Harry Potter and The Final Frontier

Why the Wizarding World levels with Star Trek in popularity in regards to cultural politics and self-identification

I recently read a post on social media asking members of an online book club, why they were into the Harry Potter books. The members of this particular book club are primarily American and European women, age ranging between 20-60. The answers were many and varied in detail, but the consensus was, that it was hard to describe why; they just loved it. The Harry Potter books spoke to the readers, made them feel included in a world that was similar to our own, but wildly detailed with new creatures, complex characters and most importantly magic.

My own introduction to Harry Potter came when I was 21 years old and my then boyfriend’s little brother had gotten the first film on DVD for Christmas. I had seen the books before, but never thought to pick them up, as they were marketed to children and I was clearly now an adult.

I watched the film from the comfort of the sofa, with a nine year old by my side, both of us hypnotised by the screen. When the second film came out, we took him to the cinema. By the time the third film came out, I was no longer with the same boyfriend and I went to see the film with a group of friends my own age. Half the people in the theatre were adults unaccompanied by children/teenagers.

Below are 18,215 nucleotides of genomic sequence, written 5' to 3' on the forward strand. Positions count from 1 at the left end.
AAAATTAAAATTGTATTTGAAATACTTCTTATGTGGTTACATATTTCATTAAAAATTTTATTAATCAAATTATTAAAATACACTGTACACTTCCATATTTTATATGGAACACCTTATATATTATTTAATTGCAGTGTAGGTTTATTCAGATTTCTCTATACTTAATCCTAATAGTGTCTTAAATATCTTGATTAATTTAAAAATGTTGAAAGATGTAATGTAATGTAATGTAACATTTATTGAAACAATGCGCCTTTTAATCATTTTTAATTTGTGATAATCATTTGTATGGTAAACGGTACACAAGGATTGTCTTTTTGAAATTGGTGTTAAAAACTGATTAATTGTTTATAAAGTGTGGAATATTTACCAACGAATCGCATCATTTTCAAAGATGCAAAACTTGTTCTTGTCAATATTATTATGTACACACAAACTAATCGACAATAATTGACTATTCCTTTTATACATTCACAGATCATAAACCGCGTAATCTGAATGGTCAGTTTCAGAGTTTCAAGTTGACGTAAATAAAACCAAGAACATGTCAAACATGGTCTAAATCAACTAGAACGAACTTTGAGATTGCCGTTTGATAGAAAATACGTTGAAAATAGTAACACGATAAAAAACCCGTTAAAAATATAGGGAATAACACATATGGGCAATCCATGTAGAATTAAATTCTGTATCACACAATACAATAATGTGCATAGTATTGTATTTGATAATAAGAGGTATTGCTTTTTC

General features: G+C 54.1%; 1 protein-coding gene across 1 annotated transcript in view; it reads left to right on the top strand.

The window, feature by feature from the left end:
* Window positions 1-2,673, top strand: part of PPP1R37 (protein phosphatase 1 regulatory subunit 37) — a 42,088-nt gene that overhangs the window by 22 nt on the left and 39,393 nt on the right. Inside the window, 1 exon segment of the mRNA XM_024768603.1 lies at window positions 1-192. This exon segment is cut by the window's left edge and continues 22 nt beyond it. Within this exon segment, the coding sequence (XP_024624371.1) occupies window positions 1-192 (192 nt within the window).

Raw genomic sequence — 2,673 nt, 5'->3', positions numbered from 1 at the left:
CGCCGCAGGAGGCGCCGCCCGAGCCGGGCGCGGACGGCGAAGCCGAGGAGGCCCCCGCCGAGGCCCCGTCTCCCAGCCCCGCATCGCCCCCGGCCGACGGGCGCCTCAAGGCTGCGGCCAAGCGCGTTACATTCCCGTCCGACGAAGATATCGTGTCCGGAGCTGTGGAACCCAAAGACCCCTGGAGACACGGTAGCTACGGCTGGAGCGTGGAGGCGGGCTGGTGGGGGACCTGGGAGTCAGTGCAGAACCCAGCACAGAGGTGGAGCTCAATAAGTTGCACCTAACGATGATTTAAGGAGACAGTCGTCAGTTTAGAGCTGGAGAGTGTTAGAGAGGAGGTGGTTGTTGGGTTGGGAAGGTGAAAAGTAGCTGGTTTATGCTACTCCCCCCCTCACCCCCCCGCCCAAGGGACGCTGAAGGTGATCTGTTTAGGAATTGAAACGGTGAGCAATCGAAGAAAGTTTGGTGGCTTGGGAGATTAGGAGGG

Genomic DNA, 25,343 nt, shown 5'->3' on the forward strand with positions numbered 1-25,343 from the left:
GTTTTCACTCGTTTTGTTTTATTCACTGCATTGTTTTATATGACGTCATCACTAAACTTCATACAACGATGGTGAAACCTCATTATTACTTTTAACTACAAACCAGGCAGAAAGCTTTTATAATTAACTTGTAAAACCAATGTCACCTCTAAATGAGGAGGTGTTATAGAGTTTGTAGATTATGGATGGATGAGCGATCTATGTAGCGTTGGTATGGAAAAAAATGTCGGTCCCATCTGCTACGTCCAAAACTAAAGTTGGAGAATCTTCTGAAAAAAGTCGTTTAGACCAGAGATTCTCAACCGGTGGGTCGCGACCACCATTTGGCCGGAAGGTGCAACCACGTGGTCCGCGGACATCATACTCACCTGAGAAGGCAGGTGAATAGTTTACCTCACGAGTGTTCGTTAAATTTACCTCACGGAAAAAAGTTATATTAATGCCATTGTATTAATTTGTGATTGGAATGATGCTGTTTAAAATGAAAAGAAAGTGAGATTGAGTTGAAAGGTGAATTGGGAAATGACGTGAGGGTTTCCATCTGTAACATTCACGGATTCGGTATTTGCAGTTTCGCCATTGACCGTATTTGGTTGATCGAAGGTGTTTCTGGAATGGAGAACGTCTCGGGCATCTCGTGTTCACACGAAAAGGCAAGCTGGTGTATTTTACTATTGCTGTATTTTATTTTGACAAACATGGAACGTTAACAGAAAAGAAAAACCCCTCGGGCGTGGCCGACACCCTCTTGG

Harry Potter was no longer just for children.

When I was 24, my father asked me what I wanted for my birthday and I told him Harry Potter, knowing that with seven books and seven (eight) films, that would help him with gift ideas for years to come. I was officially a Potter-head.


More than a decade earlier, I had travelled into space on the USS Enterprise.

It was with Next Generation, that I learned about other species, other planets and that one day, in Earth’s future, the world would be united in peace and work together as one people. There might not always be peace in space, but the goal of The Federation was to explore and make friends across the galaxy. To use science, diplomacy and logic as guidelines and to welcome and include others, no matter their size, shape, colour or religion.

It wasn’t until years later, that I learned that there was an extended universe, an original series from the 1960’s and a large population of Trekkies and Trekkers out there. And I was one of them; a community of dreamers with hope for a better future. On Earth and in space.

From a detailed point of view, the Wizarding World and Star Trek Universe doesn’t have much in common. One is science fiction, the other is urban fantasy. One has a young boy as the main protagonist, the other a military officer. One takes place now, along side our own history, the other is set in a future, none of us will live to see. (unless time travel or magic brings us there, crossing my fingers)

But from an anthropological, comparative and analytical point of view, a brief study of the popularity of both series and extended universes, they share a story of a society of people, looking to connect with strangers, to embrace cultural differences and to better the world with self improvement and self-identification.